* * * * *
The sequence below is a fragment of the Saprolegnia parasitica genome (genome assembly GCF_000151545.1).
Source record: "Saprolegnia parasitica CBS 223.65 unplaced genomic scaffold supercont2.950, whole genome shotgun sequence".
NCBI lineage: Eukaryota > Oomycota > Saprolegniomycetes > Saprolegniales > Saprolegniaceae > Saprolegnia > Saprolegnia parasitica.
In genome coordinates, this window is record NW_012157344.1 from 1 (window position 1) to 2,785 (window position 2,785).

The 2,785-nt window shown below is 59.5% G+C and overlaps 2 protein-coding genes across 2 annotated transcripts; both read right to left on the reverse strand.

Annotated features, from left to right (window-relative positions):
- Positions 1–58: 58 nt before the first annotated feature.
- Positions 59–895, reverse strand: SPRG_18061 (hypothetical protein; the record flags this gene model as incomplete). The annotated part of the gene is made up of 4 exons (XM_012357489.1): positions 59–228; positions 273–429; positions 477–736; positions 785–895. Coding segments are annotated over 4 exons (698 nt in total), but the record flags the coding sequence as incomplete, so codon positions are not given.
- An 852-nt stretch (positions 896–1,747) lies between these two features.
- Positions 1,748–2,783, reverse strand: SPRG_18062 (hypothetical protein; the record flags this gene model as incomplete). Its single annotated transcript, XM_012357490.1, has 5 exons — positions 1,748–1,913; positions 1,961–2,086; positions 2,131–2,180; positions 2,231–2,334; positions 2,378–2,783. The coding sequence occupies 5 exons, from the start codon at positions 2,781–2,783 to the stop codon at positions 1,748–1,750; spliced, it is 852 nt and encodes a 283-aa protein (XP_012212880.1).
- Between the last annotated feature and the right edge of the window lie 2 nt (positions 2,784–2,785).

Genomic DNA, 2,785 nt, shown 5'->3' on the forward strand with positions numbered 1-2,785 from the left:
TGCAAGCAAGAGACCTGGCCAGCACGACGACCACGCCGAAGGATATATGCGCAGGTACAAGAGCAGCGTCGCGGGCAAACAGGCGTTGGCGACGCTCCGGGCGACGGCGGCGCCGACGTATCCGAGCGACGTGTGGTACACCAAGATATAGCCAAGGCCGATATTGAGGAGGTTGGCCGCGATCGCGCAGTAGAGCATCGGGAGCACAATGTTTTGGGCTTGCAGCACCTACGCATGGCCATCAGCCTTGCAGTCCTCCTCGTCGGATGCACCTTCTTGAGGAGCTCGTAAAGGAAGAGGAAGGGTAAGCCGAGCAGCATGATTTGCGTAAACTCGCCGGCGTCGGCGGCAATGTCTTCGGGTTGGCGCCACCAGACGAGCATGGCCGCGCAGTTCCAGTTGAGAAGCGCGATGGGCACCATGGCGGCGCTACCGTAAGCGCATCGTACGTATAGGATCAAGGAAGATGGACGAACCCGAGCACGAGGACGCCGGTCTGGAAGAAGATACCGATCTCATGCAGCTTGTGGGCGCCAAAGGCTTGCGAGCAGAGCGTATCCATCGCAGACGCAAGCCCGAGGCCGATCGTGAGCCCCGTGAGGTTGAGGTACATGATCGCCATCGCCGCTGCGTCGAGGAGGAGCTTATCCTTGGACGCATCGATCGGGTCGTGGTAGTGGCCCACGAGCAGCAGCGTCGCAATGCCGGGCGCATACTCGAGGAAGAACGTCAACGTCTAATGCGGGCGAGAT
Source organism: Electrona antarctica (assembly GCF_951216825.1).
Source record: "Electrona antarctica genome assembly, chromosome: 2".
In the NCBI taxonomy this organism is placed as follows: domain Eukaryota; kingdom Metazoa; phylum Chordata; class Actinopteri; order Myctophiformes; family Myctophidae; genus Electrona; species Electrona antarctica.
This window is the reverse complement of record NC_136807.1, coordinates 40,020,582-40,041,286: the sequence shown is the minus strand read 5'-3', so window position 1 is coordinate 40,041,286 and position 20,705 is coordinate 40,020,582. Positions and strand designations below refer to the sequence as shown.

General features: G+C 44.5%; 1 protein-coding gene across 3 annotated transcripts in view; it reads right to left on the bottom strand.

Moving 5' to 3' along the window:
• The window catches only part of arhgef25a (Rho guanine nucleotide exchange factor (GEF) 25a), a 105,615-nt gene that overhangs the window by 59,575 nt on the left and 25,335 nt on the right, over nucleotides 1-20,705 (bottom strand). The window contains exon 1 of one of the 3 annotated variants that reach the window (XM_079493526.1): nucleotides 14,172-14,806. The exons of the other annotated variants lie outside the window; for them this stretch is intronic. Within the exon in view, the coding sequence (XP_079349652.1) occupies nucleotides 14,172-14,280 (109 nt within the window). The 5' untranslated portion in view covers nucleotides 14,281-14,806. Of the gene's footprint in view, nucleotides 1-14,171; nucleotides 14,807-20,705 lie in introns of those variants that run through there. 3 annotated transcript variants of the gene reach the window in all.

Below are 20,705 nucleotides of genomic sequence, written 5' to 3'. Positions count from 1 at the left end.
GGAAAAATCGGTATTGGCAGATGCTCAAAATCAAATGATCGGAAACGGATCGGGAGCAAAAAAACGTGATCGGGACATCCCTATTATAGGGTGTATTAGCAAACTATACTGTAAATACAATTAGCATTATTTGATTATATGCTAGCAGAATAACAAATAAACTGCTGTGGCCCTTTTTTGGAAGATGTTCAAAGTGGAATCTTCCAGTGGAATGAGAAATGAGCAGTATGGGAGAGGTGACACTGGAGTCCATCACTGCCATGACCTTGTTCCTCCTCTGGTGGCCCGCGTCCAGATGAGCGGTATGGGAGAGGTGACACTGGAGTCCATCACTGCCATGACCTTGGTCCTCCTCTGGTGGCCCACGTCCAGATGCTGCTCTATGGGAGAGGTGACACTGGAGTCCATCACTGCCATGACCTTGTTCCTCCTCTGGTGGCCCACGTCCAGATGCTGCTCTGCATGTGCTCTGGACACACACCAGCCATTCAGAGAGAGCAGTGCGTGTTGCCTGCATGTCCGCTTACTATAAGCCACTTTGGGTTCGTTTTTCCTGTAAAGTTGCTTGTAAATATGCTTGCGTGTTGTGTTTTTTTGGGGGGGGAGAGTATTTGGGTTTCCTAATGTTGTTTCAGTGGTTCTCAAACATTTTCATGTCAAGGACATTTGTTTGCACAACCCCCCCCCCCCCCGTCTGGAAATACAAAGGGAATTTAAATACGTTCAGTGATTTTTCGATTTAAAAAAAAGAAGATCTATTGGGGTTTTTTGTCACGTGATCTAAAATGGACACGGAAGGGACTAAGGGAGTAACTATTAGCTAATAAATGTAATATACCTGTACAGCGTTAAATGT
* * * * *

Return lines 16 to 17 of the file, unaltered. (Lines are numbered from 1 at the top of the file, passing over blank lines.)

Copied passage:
In the NCBI taxonomy this organism is placed as follows: domain Eukaryota; kingdom Metazoa; phylum Chordata; class Actinopteri; order Myctophiformes; family Myctophidae; genus Electrona; species Electrona antarctica.
This window is the reverse complement of record NC_136807.1, coordinates 40,020,582-40,041,286: the sequence shown is the minus strand read 5'-3', so window position 1 is coordinate 40,041,286 and position 20,705 is coordinate 40,020,582. Positions and strand designations below refer to the sequence as shown.